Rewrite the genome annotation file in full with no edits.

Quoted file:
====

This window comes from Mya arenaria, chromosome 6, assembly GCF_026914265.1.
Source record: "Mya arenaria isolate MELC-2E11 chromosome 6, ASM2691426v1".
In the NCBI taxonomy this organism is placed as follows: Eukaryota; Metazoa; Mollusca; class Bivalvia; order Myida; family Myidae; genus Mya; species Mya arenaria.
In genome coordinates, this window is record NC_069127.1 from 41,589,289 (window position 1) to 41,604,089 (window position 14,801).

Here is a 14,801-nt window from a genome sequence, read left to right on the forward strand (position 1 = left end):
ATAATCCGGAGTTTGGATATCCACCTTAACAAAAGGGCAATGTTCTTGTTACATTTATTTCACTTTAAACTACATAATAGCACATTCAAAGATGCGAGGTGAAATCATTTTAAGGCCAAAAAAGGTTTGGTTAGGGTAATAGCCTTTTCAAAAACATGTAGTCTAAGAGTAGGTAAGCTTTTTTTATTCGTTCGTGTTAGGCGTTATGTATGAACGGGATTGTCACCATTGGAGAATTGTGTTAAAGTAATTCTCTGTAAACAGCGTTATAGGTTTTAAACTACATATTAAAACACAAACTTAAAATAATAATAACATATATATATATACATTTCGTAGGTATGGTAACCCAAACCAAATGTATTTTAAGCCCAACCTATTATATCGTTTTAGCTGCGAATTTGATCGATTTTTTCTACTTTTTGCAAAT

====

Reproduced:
This window comes from Mya arenaria, chromosome 6, assembly GCF_026914265.1.
Source record: "Mya arenaria isolate MELC-2E11 chromosome 6, ASM2691426v1".
In the NCBI taxonomy this organism is placed as follows: Eukaryota; Metazoa; Mollusca; class Bivalvia; order Myida; family Myidae; genus Mya; species Mya arenaria.
In genome coordinates, this window is record NC_069127.1 from 41,589,289 (window position 1) to 41,604,089 (window position 14,801).

Here is a 14,801-nt window from a genome sequence, read left to right on the forward strand (position 1 = left end):
ATAATCCGGAGTTTGGATATCCACCTTAACAAAAGGGCAATGTTCTTGTTACATTTATTTCACTTTAAACTACATAATAGCACATTCAAAGATGCGAGGTGAAATCATTTTAAGGCCAAAAAAGGTTTGGTTAGGGTAATAGCCTTTTCAAAAACATGTAGTCTAAGAGTAGGTAAGCTTTTTTTATTCGTTCGTGTTAGGCGTTATGTATGAACGGGATTGTCACCATTGGAGAATTGTGTTAAAGTAATTCTCTGTAAACAGCGTTATAGGTTTTAAACTACATATTAAAACACAAACTTAAAATAATAATAACATATATATATATACATTTCGTAGGTATGGTAACCCAAACCAAATGTATTTTAAGCCCAACCTATTATATCGTTTTAGCTGCGAATTTGATCGATTTTTTCTACTTTTTGCAAAT